Dabengwa revived ZAPU in 2009 after a brief flirtation with Simba Makoni's Mavam-bo/Kusile/Dawn in the controversial 2008 harmonised polls.
Despite the fact that the party is currently operating from the streets following its eviction in August from its headquarters in Bulawayo over non-payment of rentals, ZAPU has rolled-out election campaigns in and around Matabeleland ahead of fresh polls set for next year.
Last week, the ZAPU leadership, which owes its landlord about US$15 000, was in Gwanda, Matabeleland South, canvassing for votes.
The party is currently broke and surviving on the generosity of well-wishers.
Recently, Bulawayo High Court Judge, Justice Nicholas Ndou, ordered the auctioning of the party's property to recover monies owed to its landlord.
But addressing a handful of supporters during a campaign rally at Imbizo Business Centre in Gwanda South on Saturday, ZAPU national organising secretary, Solomon Nhamo, said his party would contest next year's ballot "without fail."
"ZAPU is going to contest the elections without fail; ZAPU is taking the 2013 elections as part of stocktaking," he said.
He told supporters to vote for people who participated in Zimbabwe's war of liberation.
"You should vote for a candidate who will fulfil what the war veterans promised during the fight for majority rule," said Nhamo.
He further urged ZAPU supporters to maintain peace during elections.
"If you are forced to attend rallies of other (political) parties please don't refuse to attend and if you are forced to shout their slogans, please shout.
"If you are given food or clothes please take them but avoid violence.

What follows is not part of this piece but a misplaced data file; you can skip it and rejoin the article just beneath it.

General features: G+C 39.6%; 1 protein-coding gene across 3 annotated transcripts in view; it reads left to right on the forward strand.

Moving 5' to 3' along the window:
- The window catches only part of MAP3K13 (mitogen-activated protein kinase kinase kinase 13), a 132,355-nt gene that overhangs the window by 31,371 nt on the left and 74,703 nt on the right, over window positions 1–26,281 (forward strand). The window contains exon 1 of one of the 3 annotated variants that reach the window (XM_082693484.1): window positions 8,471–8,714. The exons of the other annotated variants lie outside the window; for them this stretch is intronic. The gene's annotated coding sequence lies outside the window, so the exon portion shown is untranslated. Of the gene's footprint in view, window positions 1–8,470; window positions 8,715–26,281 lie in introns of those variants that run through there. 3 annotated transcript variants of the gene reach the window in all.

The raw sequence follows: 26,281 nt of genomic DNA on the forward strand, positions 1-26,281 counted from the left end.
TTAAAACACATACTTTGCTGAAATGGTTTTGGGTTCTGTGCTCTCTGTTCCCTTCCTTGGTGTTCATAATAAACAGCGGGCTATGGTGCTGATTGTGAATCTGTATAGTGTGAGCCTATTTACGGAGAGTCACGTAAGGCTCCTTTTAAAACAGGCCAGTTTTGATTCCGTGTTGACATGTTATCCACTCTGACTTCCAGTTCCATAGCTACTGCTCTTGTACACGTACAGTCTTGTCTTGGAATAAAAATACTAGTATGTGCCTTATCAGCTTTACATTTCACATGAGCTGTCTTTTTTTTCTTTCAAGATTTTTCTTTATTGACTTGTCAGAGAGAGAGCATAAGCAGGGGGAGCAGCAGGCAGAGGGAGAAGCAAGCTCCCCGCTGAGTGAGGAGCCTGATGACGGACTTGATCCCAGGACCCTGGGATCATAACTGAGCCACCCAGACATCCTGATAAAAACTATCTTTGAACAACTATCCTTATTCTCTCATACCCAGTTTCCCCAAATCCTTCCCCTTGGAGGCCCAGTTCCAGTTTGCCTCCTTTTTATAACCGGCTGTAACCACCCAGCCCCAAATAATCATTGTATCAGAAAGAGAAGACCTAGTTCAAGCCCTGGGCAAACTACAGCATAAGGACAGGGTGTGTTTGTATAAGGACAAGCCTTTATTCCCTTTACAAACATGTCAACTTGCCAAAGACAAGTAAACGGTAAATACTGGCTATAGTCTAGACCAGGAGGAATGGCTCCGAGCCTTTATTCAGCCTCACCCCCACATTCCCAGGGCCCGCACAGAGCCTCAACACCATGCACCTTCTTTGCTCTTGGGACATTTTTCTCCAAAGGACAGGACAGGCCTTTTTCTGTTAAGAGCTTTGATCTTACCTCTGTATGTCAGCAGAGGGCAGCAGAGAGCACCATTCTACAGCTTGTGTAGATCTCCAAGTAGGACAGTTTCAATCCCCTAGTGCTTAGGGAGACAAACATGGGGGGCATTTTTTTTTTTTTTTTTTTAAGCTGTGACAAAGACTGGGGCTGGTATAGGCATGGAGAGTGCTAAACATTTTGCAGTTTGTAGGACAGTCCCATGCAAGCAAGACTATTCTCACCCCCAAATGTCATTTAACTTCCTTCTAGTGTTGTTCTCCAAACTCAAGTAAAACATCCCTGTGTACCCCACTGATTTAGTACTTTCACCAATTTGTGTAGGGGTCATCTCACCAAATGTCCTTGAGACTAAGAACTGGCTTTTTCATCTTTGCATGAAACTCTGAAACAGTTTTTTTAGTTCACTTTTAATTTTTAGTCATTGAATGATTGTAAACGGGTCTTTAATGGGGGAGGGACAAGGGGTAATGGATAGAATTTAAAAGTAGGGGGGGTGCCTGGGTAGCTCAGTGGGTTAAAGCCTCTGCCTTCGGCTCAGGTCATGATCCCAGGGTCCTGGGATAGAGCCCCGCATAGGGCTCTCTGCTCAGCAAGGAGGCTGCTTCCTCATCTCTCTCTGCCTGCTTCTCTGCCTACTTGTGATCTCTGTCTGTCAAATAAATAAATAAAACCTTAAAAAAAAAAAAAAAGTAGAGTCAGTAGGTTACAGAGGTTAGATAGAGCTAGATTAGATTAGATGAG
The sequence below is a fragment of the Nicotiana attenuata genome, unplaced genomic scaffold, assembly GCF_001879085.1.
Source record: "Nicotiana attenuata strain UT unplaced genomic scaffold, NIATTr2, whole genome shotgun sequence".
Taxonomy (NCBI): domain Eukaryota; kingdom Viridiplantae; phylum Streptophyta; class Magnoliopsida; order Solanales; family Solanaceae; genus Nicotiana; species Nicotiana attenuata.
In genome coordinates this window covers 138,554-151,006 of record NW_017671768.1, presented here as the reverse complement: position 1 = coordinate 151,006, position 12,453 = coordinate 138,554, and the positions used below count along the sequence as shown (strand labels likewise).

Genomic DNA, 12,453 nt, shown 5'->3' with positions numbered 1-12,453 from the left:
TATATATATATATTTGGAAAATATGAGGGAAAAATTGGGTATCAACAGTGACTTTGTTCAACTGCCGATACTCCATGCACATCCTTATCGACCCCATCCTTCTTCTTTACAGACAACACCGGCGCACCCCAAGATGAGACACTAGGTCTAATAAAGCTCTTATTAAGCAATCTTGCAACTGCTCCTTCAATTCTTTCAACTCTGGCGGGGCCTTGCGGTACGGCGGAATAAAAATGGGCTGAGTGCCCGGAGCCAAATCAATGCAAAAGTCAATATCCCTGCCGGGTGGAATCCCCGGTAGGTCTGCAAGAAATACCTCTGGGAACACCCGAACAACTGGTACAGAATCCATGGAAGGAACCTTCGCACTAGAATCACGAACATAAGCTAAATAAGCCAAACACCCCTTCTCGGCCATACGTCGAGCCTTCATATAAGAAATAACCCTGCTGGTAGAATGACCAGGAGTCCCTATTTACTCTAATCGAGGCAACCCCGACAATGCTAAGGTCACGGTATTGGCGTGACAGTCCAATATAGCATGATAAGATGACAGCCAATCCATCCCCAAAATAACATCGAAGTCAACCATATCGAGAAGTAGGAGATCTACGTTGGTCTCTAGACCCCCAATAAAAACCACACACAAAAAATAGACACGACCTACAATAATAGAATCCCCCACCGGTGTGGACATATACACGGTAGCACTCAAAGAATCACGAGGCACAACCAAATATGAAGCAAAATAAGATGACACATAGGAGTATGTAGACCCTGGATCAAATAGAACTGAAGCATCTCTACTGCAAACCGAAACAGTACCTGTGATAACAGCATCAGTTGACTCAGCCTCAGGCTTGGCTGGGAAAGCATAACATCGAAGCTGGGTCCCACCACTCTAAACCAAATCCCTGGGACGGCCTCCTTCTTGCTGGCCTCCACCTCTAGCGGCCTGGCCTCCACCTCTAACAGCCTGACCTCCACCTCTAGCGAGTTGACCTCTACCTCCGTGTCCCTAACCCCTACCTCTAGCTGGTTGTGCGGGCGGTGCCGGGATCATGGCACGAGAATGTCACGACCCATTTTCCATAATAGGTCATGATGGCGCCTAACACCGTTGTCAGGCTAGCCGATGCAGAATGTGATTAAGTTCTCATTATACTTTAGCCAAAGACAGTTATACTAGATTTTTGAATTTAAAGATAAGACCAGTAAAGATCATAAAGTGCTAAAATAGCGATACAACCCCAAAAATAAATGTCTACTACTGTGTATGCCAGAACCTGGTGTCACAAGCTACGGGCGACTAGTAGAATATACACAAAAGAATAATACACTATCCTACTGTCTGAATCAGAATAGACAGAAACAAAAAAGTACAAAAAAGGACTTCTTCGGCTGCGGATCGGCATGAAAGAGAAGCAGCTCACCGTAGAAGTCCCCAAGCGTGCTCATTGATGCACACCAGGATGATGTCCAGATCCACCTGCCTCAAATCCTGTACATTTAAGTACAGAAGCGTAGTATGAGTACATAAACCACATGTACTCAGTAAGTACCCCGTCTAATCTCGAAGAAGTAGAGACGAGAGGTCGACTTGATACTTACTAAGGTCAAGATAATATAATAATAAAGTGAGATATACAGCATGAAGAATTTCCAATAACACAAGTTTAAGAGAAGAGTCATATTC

"At the end of the day remember your vote is your secret," he added.
ZANU-PF, which has been in government for over 30 years since independence, stands accused of forcing people to attend its rallies during election time. ZAPU vice president, Emilia Mukaratirwa, blamed the poor attendance at the rally to what she said was the absence of freedom of assembly and expression and fear of victimisation.
She said she was opposed to President Robert Mugabe's recent remarks that the Global Political Agreement (GPA) principals would have a final say on the new constitution expected to pave way for next year's elections.
"I am pained by the draft constitution. If it then becomes an affair of only three people (GPA principals) what does it mean?" she questioned.
"Do you see the mistake in our country? The three think that parties outside GPA are useless. Let's challenge this issue; you have to come up in the open without fear," she added.
Meanwhile, other political parties have begun positioning themselves in Matabeleland ahead of the elections with weekend rallies being held on Saturdays and Sundays.